Liquor Board Approves Licenses For Resort Businesses

SNOW HILL- County officials approved a beer wine and liquor license request from a new 33rd Street restaurant this week, but only after proprietors agreed to take measures to ensure public safety in the high-traffic area.

On Wednesday, the Worcester County Board of License Commissioners (BLC) granted alcohol privileges to Rare and Rye, the restaurant to be located inside the La Quinta hotel at 33rd Street. The license request was granted with the requirement that a five-foot tall Plexiglas barrier be installed along the restaurant’s north deck and that no music was played there. Board members said it would prevent issues between patrons and traffic in the busy area.

“We try to protect Coastal Highway and the public,” said William Esham, chairman of the board.

Rare and Rye, represented by attorney Joe Moore, approached the board with a request to serve beer, wine and liquor at the new restaurant until 2 a.m. From the start, however, board members expressed concern regarding the fact that patrons on the restaurant’s second-floor deck would be served alcohol that late.

“That’s a very busy corner,” BLC member Marty Pusey said. “I realize you’re up one level but it’s a noisy area.”

Restaurant management said that they had planned to have speakers outside to play music for “ambience” but that it would not be loud enough to bother any nearby businesses. They pointed out that the business was located inside the La Quinta and that they certainly didn’t want to bother its guests.

“But if it’s background music you’re going to have to play it pretty loud because of the traffic noise,” Esham said.

Rare and Rye’s proprietors said they were hoping to receive permission to serve alcohol at the restaurant until 2 a.m. When asked, however, they confirmed that the restaurant was only serving its full dinner menu until 10 p.m.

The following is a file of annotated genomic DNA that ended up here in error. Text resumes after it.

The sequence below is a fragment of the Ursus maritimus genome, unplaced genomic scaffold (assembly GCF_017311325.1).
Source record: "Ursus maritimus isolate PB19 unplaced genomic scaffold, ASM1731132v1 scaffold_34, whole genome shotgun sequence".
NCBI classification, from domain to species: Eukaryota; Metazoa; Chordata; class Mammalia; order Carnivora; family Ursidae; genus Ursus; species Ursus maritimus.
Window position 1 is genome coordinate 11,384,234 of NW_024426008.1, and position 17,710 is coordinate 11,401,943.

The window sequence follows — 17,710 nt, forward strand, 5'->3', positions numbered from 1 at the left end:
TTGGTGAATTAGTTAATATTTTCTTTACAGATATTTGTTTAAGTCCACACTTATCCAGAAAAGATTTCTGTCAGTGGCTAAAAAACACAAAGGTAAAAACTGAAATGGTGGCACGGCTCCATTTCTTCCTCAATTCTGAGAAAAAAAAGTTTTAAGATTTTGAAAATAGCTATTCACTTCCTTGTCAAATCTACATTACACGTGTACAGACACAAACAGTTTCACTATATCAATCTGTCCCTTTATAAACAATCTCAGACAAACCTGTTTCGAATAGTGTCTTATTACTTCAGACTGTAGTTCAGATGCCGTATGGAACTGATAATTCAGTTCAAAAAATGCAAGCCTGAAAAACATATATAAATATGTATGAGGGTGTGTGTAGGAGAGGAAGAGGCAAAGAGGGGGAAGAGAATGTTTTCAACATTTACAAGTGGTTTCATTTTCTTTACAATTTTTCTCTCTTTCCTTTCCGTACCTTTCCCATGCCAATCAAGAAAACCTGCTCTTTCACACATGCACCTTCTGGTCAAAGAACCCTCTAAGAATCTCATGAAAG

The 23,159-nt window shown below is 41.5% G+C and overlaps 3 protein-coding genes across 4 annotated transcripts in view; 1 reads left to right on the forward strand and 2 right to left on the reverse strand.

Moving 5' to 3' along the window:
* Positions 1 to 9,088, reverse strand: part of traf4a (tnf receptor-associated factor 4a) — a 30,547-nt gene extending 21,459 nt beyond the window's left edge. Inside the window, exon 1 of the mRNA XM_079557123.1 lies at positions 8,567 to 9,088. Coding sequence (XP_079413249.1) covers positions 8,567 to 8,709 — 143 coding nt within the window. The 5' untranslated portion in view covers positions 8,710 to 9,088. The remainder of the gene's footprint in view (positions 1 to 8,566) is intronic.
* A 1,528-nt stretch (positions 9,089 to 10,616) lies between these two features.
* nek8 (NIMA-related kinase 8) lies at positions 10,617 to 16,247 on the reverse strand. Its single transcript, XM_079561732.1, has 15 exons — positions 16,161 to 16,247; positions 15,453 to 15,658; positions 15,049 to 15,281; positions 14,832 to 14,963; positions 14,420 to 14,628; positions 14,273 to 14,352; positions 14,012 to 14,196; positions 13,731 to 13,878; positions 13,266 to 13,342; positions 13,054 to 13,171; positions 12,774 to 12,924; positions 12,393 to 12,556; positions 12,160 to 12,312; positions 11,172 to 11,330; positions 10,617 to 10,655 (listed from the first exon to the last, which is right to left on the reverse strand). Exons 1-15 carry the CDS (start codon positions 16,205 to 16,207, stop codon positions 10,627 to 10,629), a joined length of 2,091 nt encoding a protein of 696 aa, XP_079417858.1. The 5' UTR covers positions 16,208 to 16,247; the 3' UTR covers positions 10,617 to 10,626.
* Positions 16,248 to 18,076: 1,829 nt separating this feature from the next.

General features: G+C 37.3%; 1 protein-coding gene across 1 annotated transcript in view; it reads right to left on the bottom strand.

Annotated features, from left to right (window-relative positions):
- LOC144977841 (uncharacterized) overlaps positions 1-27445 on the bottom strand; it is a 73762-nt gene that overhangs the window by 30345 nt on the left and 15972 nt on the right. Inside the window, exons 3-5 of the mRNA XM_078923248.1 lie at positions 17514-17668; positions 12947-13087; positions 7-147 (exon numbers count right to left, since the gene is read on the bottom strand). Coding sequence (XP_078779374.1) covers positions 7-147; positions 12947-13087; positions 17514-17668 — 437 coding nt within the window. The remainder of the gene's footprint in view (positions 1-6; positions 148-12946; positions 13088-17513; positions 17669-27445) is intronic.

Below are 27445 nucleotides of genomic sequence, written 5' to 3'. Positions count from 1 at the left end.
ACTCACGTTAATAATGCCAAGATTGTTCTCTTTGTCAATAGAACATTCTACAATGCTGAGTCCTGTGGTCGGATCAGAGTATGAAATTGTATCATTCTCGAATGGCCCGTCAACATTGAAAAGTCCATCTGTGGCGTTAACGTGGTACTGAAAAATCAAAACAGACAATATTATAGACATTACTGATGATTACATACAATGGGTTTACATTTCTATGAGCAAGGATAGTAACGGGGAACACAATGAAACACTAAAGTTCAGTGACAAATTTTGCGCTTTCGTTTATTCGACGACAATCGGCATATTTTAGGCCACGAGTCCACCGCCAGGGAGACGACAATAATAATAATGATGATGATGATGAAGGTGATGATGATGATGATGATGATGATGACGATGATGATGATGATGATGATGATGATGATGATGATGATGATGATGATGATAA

BLC member Charles Nichols said he had major concerns with idea that the restaurant, which has a deck, would be serving alcohol outside until 2 a.m.

“I worry about public safety,” he said, pointing out that people on the deck could interact with traffic in the area.

Esham agreed.

“This is one of the busiest intersections in Ocean City,” he said. “Everybody knows that.”

Nichols made a motion to grant Rare and Rye a license, but stipulated that no music could be played on the north deck and that alcohol could not be served out there past 8 p.m. When management expressed concern about not being able to serve drinks with dinner with that stipulation, the concept of Plexiglas came up. When Moore said his clients were willing to install a five-foot Plexiglas barrier on the north deck, Nichols made a motion to grant the license request as long as no music was played on the north deck and it was outfitted with a five-foot sheet of Plexiglas and that no alcohol was served out there past 10 p.m.

On Wednesday the board also granted a beer, wine and liquor license for Ocean 13. The restaurant, located inside the Beach Plaza Hotel, will be operated by a trio of individuals with years of experience in the Ocean City bar and restaurant scene. Steve Bowers, Jamie Stewart and Jeremy Brink said they were partnering to run the restaurant.

“At least one of them is going to be there when the bar is open,” attorney Chris Woodley said.

He said the applicants were seeking permission to have live entertainment five days a week from 3-10 p.m. Board members questioned the noise level associated that would be associated with the entertainment. Brink said it would be easy listening music and that it would be pointed inside, toward the bar rather than outside.

“They can’t be so loud as to bother patrons in the hotel,” Woodley added.

Pusey asked whether there were any other precautions the proprietors could take to limit noise. Brink said he could put a sheet of Plexiglas behind the performers.

Pusey said that would make her more comfortable allowing live music there.

“It’d be helpful,” she said. “It’d be consistent with the approach this board has been taking.”

The board agreed to grant the license request and to allow three-piece live entertainment five days a week from 8-11 p.m.

In addition to the two licenses approved for new businesses, the BLC approved a beer and wine license for the existing Green House Café this week. The proprietor of the 15th Street restaurant said the license would enable the neighboring art studio to host a paint night in his restaurant. He also asked for permission to have one-piece live entertainment once a week so that on those paint nights a musician could play acoustic guitar.

The BLC unanimously approved the request.

About The Author: Charlene Sharpe

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Charlene Sharpe has been with The Dispatch since 2014. A graduate of Stephen Decatur High School and the University of Richmond, she spent seven years with the Delmarva Media Group before joining the team at The Dispatch.